The ACC Board of Elections did not have the authority to hire a second attorney to help defend their use of paper ballots during early voting last month. That’s according to ACC Attorney Judd Drake, who originally counseled board members against the switch to paper ballots, saying it would be a violation of state law.
The State Elections Board came to the same conclusion, ordering Athens to use the new state-approved voting machines instead of paper ballots in a hearing on March 11 that resembled a trial. Drake would normally have represented Athens in cases like this, but since he had already publicly stated his legal opinion in opposition to the Board of Elections’ action, he chose to recuse himself. Instead, he appointed Attorney Thomas Mitchell, who is an expert in local government issues.
The Board of Elections also hired a second attorney, Bryan Sells, but did so without the approval of the commission and without a legally-binding contract, according to Drake.
That means that the Board of Elections may have broken the law twice: once in the switch to paper ballots, and a second time by hiring Sells.
Sells and Mitchell are now billing the local government for a total of $41,633 ($23,618 for Sells and $18,015 for Mitchell). These bills include travel to and from Athens, legal research, preparation for the hearing and multiple phone conversations with Board of Elections Chairman Jesse Evans. It also includes $4,475 in fees coming after the hearing on March 11 had ended; their services were retained through April 1.
“A Terrible Precedent”
On Tuesday, the Mayor and Commission reluctantly agreed to pay these attorney fees accrued by the Board of Elections, which will come out of the county’s general contingency fund. This passed in a 9-1 vote.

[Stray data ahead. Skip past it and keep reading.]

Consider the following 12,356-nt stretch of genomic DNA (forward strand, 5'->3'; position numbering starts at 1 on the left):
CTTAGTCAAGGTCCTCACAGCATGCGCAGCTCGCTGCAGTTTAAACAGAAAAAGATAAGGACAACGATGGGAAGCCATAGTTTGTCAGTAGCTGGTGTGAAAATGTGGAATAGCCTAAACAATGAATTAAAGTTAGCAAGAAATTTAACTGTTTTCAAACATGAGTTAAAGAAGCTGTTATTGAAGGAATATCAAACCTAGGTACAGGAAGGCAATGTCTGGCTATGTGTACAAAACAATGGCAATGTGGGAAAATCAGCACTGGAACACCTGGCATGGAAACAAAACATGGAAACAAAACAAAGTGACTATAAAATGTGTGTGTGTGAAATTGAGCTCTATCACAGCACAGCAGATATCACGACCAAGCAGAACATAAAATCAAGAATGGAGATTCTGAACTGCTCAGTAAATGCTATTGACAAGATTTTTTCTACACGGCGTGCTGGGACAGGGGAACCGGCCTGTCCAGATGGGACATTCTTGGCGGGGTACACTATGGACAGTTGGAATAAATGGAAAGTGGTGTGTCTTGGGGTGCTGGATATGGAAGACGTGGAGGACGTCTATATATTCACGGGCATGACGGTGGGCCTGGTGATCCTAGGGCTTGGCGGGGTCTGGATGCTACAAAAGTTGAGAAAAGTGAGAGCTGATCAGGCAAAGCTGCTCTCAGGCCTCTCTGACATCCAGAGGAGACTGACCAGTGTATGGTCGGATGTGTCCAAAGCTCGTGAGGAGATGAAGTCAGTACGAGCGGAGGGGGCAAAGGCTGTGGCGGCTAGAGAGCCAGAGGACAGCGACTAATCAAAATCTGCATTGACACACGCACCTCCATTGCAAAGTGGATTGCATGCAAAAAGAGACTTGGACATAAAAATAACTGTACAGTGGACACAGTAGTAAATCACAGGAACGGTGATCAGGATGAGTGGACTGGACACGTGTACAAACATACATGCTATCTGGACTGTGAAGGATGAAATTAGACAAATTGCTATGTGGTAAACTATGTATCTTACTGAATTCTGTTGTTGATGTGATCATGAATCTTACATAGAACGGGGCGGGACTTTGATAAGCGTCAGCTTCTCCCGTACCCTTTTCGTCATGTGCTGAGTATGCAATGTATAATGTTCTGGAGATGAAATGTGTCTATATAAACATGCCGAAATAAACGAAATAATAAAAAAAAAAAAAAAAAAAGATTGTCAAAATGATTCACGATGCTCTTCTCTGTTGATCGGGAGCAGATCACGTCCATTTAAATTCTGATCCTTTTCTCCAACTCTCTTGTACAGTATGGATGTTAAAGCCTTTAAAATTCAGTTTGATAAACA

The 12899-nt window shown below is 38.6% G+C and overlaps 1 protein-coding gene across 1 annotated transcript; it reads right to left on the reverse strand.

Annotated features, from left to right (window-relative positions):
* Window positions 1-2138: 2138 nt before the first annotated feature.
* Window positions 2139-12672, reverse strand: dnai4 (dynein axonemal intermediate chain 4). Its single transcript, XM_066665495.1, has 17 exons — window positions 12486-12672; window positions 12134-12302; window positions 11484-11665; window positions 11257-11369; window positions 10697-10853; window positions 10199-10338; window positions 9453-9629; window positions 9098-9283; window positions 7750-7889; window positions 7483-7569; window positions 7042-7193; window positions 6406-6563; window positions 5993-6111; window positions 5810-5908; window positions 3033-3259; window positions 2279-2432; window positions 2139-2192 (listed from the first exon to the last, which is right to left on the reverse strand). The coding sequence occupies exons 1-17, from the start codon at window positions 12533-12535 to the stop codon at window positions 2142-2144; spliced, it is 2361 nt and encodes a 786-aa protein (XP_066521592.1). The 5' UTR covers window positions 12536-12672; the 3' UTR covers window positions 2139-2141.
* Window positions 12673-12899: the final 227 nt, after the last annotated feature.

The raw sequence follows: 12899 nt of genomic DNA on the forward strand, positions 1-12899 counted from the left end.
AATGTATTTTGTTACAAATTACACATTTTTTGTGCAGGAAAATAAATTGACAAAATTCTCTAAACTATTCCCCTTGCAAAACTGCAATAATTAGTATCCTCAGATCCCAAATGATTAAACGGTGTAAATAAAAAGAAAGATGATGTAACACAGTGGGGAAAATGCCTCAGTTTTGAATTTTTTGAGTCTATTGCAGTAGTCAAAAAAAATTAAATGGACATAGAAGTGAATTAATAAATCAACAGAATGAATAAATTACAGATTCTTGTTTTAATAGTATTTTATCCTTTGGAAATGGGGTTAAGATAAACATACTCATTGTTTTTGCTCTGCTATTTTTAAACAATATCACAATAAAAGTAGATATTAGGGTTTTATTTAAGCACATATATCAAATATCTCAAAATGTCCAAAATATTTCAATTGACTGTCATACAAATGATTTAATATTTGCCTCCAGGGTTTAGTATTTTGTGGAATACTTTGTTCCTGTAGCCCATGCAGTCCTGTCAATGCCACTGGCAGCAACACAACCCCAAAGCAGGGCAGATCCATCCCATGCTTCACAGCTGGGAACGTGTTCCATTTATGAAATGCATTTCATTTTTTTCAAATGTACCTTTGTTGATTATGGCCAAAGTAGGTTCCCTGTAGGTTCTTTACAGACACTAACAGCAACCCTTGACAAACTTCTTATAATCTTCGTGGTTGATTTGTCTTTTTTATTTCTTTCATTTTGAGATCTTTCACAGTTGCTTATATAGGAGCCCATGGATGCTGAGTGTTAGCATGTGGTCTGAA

Commissioner Jerry NeSmith was the lone ‘no’ vote, saying it “would be a terrible precedent.”
Despite their votes, other commissioners had serious reservations about the expense as well. Commissioner Tim Denson agreed with NeSmith, saying the Board of Elections didn’t “have the authority to spend taxpayer dollars.” Commissioner Russell Edwards blasted the decision not only to hire Sells, but also to switch to paper ballots, saying, “blowing up the entire system” was the “wrong move.”
Evans defended his vote to switch to paper ballots in a comment to APN, citing the concerns of several Athens residents who have spoken at Board of Elections meetings about the importance of securing the vote.
“We definitely did the right thing for our community,” said Evans. “Ballot secrecy is a fundamental aspect of our democracy. We are living up to our Oaths of Office, and we are continuing to do what is necessary to ensure free and fair elections in the community that we serve.”
Others have a different take. Director of Elections Charlotte Sosebee says that her office hadn’t received any complaints from citizens about ballot privacy as they were casting their votes. The Athens GOP has gone so far as to circulate a petition calling for Evan’s removal from the Board of Elections for “blatant interference in an ongoing Clarke County Election.”
Despite the decision of the State Elections Board, paper ballots might still occasionally be used at Athens-Clarke county voting precincts in the election scheduled for May 19.
The local elections board recently passed a policy clarifying for poll workers that wait times longer than 30 minutes would be considered an emergency. In such a voting emergency, additional paper ballot voting stations could be opened if that would help reduce waiting times. Other emergencies allowing for paper ballots include power outages or voting machine malfunction. Use of these paper ballot stations could also help election staff include the required number of voting stations (i.e. one per 250 voters) in each precinct while still maintaining voter privacy.
The ACC Board of Elections has decided not to appeal the ruling of the state board which prevents the use of paper ballots generally.
At this same meeting, the mayor and commission ratified a decision by ACC Manager Blaine Williams to allow restaurants to sell beer and wine for takeout, suspending part of the Alcoholic Beverage Ordinance for the duration of the COVID-19 crisis. They also pushed the deadline for businesses to pay Occupation Tax and regulatory fees back to June 1, 2020. Likewise, Mayor Kelly Girtz was clear that there would be no eviction hearings in Athens until at least May 13.